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Ben Nadel at CFUNITED 2010 (Landsdown, VA) with: Lola Lee Beno
Ben Nadel at CFUNITED 2010 (Landsdown, VA) with: Lola Lee Beno@lolajl )

Function Results Are Returned By Value When Using CachedWithin In Lucee

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A couple of weeks ago, I demonstrated that cachedWithin Function memoization compares arguments by value in Lucee This behavior even includes complex objects like Arrays, Structs, and ColdFusion Components. Upon further testing, it also seems that the return value of a cachedWithin Function is passed by-value (not by-reference), even if the returned value is a complex object (like an Array, Struct, or ColdFusion Component).

To see this in action, all we have to do is returned a Struct from a cachedWithin Function and look at how mutations are persisted across multiple invocations of the caching Function:

	* I return a cached-struct based on unique arguments.
	public any function getStruct() cachedWithin = "request" {



	// Get two struct using the same inputs - both of these calls will return the "same
	// result" since the cachedWithin function was called with the same inputs.
	a = getStruct();
	b = getStruct();

	// Modify both return values to see if we're modifying the same reference. If we are
	// modifying the same reference, both "valueA" and "valueB" will show in both "a" and
	// "b" in the output below.
	a.valueA = "one";
	b.valueB = "second";

	dump( label = "Result A", var = a );
	echo( "<br />" );
	dump( label = "Result B", var = b );


As you can see, I am making two calls to the getStruct() Function with the same arguments (no arguments). And, since the getStruct() Function uses the cachedWithin="request" configuration, both of these calls should return the same value. Now, when we run this Lucee CFML code, modify both returned Structs, and then dump them out to the browser, we get the following output:

Cached results from a cachedWithin Function return results by-value, leading to non-persisted mutations on complex objects in Lucee

As you can see the mutation made to one of the returned values was not present in the other return value, despite the fact that they are both Struct types. This indicates that the cachedWithin feature returns values by value, not by reference. So, even though the complex object type Struct was "cached", the returned value wasn't a direct reference to said cached object.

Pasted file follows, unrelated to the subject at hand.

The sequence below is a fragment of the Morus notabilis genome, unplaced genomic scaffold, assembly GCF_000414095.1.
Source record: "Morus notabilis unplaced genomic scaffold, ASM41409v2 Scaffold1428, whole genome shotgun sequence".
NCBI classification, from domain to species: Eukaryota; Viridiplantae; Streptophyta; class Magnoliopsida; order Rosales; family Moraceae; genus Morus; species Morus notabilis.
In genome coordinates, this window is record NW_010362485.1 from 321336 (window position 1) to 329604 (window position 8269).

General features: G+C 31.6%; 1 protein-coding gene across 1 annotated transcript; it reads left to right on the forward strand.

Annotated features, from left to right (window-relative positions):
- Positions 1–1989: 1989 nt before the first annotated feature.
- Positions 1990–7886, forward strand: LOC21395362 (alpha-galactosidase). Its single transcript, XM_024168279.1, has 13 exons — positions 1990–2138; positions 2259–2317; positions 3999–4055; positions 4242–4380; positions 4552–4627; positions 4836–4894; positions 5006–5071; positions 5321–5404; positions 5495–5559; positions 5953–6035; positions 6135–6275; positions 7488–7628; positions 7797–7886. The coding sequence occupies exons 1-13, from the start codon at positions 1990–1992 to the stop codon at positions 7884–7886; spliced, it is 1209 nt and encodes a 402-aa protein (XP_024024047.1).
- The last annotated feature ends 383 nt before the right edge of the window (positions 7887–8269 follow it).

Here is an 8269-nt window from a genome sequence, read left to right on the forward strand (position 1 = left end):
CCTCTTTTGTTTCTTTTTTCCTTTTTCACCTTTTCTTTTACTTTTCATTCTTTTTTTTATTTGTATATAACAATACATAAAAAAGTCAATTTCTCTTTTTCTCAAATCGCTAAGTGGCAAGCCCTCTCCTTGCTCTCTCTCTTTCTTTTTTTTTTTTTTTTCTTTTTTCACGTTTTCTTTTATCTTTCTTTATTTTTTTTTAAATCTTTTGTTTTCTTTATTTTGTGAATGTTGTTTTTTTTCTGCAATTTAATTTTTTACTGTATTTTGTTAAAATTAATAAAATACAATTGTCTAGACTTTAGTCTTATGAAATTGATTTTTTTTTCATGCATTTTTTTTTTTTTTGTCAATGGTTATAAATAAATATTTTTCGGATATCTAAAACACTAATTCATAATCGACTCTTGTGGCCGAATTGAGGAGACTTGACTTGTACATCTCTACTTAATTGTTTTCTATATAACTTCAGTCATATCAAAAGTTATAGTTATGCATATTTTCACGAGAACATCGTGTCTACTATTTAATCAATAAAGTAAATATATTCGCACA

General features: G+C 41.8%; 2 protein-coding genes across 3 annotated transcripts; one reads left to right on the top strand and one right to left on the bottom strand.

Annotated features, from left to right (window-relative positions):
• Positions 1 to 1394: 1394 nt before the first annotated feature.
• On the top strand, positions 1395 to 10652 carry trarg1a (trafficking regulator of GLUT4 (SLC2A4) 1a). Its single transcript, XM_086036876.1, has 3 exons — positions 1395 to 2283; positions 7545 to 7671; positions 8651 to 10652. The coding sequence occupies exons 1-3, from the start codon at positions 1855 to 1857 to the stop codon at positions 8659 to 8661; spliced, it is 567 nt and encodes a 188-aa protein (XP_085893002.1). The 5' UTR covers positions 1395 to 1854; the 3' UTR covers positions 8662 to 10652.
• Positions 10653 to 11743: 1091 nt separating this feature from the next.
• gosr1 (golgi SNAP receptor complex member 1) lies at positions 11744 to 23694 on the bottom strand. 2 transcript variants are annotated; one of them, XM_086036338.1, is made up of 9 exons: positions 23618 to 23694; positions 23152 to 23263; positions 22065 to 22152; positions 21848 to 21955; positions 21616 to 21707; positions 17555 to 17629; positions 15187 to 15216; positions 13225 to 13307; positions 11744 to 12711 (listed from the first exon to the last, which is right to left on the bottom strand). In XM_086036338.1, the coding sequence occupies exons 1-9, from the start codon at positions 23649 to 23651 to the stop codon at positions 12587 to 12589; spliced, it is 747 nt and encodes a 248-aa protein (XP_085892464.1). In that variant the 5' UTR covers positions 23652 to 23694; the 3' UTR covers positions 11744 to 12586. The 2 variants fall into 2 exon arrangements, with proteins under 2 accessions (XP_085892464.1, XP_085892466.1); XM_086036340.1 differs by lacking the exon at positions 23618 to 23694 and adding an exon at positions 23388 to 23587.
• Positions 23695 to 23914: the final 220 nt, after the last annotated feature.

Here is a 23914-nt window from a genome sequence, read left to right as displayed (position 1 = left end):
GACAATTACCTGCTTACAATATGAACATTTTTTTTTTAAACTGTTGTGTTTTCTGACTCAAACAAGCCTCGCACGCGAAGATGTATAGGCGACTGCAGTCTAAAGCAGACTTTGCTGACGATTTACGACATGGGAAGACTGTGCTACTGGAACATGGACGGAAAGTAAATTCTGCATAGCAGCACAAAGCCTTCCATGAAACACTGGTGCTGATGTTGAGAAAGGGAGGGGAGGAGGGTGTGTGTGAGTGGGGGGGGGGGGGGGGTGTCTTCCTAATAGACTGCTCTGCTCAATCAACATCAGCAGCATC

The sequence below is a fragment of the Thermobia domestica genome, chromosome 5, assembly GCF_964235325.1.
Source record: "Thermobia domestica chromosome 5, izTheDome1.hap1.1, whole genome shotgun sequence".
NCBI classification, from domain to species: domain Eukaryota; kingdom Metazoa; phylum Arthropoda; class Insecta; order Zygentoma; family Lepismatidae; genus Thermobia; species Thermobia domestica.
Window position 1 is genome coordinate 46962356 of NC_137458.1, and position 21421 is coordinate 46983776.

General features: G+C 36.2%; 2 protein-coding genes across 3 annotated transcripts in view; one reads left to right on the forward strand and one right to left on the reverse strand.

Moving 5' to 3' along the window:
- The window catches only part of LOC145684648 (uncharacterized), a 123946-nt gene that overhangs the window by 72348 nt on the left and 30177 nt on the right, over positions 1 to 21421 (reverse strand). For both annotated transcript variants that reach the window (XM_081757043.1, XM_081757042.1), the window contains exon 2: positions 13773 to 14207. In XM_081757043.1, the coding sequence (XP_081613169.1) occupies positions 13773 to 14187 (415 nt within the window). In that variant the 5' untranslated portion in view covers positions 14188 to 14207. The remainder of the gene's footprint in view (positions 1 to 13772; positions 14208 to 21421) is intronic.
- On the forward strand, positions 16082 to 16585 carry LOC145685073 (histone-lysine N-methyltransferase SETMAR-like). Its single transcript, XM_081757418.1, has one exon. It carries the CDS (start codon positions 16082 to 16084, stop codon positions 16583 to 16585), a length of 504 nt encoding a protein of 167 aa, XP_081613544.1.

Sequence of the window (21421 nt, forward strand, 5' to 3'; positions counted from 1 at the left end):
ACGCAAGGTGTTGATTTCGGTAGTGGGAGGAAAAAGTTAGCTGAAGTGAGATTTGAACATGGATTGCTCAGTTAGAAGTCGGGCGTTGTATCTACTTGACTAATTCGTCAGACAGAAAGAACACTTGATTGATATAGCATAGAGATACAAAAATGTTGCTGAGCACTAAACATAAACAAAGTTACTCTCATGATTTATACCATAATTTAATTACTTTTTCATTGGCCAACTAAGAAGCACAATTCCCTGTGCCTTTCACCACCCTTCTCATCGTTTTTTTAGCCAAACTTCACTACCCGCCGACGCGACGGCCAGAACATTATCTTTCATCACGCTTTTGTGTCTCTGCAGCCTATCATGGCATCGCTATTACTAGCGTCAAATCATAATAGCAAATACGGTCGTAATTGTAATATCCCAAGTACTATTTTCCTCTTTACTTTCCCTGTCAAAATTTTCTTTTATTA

Based on these findings, and on my previous findings, we can see that all input and output values pertaining to a cachedWithin Function appear to be value-based, not reference-based, in Lucee In a way, this is a bit surprising; but, in another way, this makes the caching easier to reason about because you'll never run into unexpected side-effects.

Epilogue On cachedWithin Functions And Closures

As we've seen in the past with Closures and CFThread tag attributes, ColdFusion Closures tend to bend the rules when it comes to "deep copy" functionality. The same appears to be true with the cachedWithin Function feature of Lucee CFML. Take a look at this code:


	* I return a Counter that will increment a shared value.
	public any function getCounter() cachedWithin = "request" {

		var id = 0;

			() => {

				return( ++id );



	echo( getCounter()() );
	echo( ", " );
	echo( getCounter()() );
	echo( ", " );
	echo( getCounter()() );
	echo( ", " );
	echo( getCounter()() );
	echo( ", " );
	echo( getCounter()() );


This time, instead of returning a Struct from the cachedWithin Function, we're returning a ColdFusion Closure that increments a closed-over value. We then retrieve the cached Closure several times and try to invoke it. And, when we do this, we get the following output:

1, 2, 3, 4, 5

As you can see, each invocation of the cachedWithin Closure acted upon the same closed-over value, id. So, while the cachedWithin functionality returns results by-value, it seems that a cached Closure will still act upon a shared reference.

Want to use code from this post? Check out the license.

Reader Comments


Actually. I kind of like this behavior. It gives me a way to mutate objects that are normally passed by reference. Sometimes, this can be tricky, even though we have native methods like:



Yeah, I agree this is nice since it proactively stops you from "corrupting" the cache (depending on how you look at it). It just wasn't necessarily obvious to me before I tested it.